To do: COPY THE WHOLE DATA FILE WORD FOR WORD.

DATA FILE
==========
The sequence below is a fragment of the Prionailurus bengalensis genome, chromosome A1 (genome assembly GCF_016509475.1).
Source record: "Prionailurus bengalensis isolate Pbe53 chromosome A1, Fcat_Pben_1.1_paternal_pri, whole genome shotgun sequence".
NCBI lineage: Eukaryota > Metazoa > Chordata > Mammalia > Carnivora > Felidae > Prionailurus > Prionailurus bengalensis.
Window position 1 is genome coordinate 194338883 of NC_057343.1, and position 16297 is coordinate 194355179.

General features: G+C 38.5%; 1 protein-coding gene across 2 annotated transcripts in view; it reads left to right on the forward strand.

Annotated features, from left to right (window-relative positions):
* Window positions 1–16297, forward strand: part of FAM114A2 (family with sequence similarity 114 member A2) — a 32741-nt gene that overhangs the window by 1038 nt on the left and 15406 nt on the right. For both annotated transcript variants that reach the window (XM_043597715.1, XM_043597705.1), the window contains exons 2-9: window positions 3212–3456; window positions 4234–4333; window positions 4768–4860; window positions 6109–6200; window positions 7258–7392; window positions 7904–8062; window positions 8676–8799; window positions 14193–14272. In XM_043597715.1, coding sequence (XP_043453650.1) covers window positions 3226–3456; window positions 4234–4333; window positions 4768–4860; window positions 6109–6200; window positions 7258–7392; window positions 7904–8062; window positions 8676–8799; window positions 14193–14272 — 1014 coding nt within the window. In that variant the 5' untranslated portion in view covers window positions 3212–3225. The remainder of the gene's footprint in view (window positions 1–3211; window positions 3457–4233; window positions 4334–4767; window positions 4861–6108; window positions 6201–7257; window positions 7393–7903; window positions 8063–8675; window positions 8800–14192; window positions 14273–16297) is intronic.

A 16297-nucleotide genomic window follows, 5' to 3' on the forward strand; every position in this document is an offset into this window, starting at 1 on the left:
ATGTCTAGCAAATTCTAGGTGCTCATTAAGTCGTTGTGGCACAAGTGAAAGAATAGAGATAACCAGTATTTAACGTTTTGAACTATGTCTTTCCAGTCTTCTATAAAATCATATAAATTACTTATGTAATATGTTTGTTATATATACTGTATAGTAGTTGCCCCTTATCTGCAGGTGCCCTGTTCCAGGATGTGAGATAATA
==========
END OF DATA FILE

The sequence below is a fragment of the Prionailurus bengalensis genome, chromosome A1 (genome assembly GCF_016509475.1).
Source record: "Prionailurus bengalensis isolate Pbe53 chromosome A1, Fcat_Pben_1.1_paternal_pri, whole genome shotgun sequence".
NCBI lineage: Eukaryota > Metazoa > Chordata > Mammalia > Carnivora > Felidae > Prionailurus > Prionailurus bengalensis.
Window position 1 is genome coordinate 194338883 of NC_057343.1, and position 16297 is coordinate 194355179.

General features: G+C 38.5%; 1 protein-coding gene across 2 annotated transcripts in view; it reads left to right on the forward strand.

Annotated features, from left to right (window-relative positions):
* Window positions 1–16297, forward strand: part of FAM114A2 (family with sequence similarity 114 member A2) — a 32741-nt gene that overhangs the window by 1038 nt on the left and 15406 nt on the right. For both annotated transcript variants that reach the window (XM_043597715.1, XM_043597705.1), the window contains exons 2-9: window positions 3212–3456; window positions 4234–4333; window positions 4768–4860; window positions 6109–6200; window positions 7258–7392; window positions 7904–8062; window positions 8676–8799; window positions 14193–14272. In XM_043597715.1, coding sequence (XP_043453650.1) covers window positions 3226–3456; window positions 4234–4333; window positions 4768–4860; window positions 6109–6200; window positions 7258–7392; window positions 7904–8062; window positions 8676–8799; window positions 14193–14272 — 1014 coding nt within the window. In that variant the 5' untranslated portion in view covers window positions 3212–3225. The remainder of the gene's footprint in view (window positions 1–3211; window positions 3457–4233; window positions 4334–4767; window positions 4861–6108; window positions 6201–7257; window positions 7393–7903; window positions 8063–8675; window positions 8800–14192; window positions 14273–16297) is intronic.

A 16297-nucleotide genomic window follows, 5' to 3' on the forward strand; every position in this document is an offset into this window, starting at 1 on the left:
ATGTCTAGCAAATTCTAGGTGCTCATTAAGTCGTTGTGGCACAAGTGAAAGAATAGAGATAACCAGTATTTAACGTTTTGAACTATGTCTTTCCAGTCTTCTATAAAATCATATAAATTACTTATGTAATATGTTTGTTATATATACTGTATAGTAGTTGCCCCTTATCTGCAGGTGCCCTGTTCCAGGATGTGAGATAATA